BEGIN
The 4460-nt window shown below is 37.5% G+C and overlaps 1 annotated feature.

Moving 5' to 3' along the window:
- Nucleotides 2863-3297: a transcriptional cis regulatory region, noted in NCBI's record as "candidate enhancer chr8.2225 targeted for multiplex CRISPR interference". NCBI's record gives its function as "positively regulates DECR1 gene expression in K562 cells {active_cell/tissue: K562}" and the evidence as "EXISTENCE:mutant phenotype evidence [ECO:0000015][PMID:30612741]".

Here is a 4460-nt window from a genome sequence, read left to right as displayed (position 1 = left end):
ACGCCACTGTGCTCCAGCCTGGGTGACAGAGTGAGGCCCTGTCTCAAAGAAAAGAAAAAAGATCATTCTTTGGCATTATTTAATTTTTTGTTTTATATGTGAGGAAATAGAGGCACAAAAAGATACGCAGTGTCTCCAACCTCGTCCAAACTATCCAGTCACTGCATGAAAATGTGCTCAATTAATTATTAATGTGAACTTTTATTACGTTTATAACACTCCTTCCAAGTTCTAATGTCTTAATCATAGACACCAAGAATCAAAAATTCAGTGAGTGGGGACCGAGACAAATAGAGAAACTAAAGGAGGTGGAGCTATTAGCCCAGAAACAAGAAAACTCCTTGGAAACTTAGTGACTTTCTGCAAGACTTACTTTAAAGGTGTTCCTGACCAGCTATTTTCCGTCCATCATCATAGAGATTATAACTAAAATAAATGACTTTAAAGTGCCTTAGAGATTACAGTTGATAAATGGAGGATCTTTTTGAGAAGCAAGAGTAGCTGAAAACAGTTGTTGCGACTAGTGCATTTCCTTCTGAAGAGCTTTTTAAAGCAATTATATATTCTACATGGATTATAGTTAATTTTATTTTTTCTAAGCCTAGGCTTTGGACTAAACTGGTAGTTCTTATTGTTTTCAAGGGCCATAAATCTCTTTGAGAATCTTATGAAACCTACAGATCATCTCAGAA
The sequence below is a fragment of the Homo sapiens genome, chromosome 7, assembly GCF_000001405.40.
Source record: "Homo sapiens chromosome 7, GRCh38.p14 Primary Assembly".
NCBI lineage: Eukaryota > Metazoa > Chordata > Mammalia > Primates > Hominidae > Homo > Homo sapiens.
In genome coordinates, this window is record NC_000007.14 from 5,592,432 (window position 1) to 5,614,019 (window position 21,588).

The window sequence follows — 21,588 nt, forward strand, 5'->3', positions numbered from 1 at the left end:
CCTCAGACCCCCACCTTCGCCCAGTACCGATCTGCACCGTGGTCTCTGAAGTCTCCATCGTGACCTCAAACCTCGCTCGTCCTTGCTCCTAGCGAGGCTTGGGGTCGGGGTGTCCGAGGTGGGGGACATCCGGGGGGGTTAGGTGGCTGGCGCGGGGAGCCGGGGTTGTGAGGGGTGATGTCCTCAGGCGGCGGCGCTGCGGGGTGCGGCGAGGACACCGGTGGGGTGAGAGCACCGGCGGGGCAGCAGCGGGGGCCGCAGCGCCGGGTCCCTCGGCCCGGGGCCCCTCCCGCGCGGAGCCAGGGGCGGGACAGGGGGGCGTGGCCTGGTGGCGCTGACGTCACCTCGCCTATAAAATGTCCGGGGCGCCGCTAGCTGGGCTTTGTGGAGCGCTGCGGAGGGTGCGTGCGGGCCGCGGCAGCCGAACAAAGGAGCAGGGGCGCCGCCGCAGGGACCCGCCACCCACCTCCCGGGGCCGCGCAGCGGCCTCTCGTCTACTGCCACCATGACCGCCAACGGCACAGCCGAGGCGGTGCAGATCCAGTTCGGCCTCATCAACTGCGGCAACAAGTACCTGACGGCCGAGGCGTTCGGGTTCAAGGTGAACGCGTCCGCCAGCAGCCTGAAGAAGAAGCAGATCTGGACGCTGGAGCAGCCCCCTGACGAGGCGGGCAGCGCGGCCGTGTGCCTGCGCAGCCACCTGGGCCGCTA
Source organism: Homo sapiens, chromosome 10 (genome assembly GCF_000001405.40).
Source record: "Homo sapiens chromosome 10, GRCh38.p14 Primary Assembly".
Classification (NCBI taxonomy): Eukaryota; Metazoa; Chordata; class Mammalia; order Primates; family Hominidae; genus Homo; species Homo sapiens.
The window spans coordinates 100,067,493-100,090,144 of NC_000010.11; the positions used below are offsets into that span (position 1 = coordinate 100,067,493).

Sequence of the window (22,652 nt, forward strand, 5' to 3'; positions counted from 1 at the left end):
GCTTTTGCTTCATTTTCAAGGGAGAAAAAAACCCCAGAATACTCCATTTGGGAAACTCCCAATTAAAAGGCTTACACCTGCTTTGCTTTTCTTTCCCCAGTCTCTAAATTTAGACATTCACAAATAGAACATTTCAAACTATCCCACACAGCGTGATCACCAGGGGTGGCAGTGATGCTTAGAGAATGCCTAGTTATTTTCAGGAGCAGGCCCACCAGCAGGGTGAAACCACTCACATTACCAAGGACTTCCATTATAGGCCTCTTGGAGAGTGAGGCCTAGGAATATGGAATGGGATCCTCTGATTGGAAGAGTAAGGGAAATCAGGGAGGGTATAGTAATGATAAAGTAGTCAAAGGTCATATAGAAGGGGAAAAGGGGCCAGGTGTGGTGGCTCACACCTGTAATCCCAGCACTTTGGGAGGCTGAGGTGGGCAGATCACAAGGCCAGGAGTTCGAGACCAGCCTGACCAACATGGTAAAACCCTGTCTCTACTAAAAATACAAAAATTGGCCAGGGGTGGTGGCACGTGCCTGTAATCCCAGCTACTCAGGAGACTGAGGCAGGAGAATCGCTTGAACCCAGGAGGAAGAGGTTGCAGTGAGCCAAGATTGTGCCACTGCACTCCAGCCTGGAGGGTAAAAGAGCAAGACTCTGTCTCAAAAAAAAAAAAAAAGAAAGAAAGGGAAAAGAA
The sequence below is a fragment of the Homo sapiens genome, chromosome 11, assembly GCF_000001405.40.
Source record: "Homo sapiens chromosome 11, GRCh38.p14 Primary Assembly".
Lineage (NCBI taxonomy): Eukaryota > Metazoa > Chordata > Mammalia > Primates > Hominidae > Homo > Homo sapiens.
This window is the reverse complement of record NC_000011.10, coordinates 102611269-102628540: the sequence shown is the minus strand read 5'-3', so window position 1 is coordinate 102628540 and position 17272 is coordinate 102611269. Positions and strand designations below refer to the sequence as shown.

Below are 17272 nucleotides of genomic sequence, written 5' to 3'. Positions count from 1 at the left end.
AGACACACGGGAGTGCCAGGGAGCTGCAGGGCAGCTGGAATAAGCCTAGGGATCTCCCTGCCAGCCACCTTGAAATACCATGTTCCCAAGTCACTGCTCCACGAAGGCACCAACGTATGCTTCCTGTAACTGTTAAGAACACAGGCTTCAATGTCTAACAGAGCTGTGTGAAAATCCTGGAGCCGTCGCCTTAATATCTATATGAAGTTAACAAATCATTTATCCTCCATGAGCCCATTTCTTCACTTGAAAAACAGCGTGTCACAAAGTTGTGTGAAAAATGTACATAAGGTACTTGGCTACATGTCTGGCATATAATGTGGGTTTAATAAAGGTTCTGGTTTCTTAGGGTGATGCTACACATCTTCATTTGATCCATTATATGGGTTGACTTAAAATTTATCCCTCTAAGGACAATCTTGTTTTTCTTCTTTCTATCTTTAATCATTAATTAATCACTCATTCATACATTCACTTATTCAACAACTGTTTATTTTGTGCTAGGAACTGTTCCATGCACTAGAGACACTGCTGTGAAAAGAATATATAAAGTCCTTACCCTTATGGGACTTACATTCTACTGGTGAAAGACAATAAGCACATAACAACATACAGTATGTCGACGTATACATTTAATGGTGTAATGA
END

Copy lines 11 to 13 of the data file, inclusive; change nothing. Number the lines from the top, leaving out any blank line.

CCTCAGACCCCCACCTTCGCCCAGTACCGATCTGCACCGTGGTCTCTGAAGTCTCCATCGTGACCTCAAACCTCGCTCGTCCTTGCTCCTAGCGAGGCTTGGGGTCGGGGTGTCCGAGGTGGGGGACATCCGGGGGGGTTAGGTGGCTGGCGCGGGGAGCCGGGGTTGTGAGGGGTGATGTCCTCAGGCGGCGGCGCTGCGGGGTGCGGCGAGGACACCGGTGGGGTGAGAGCACCGGCGGGGCAGCAGCGGGGGCCGCAGCGCCGGGTCCCTCGGCCCGGGGCCCCTCCCGCGCGGAGCCAGGGGCGGGACAGGGGGGCGTGGCCTGGTGGCGCTGACGTCACCTCGCCTATAAAATGTCCGGGGCGCCGCTAGCTGGGCTTTGTGGAGCGCTGCGGAGGGTGCGTGCGGGCCGCGGCAGCCGAACAAAGGAGCAGGGGCGCCGCCGCAGGGACCCGCCACCCACCTCCCGGGGCCGCGCAGCGGCCTCTCGTCTACTGCCACCATGACCGCCAACGGCACAGCCGAGGCGGTGCAGATCCAGTTCGGCCTCATCAACTGCGGCAACAAGTACCTGACGGCCGAGGCGTTCGGGTTCAAGGTGAACGCGTCCGCCAGCAGCCTGAAGAAGAAGCAGATCTGGACGCTGGAGCAGCCCCCTGACGAGGCGGGCAGCGCGGCCGTGTGCCTGCGCAGCCACCTGGGCCGCTA
Source organism: Homo sapiens, chromosome 10 (genome assembly GCF_000001405.40).
Source record: "Homo sapiens chromosome 10, GRCh38.p14 Primary Assembly".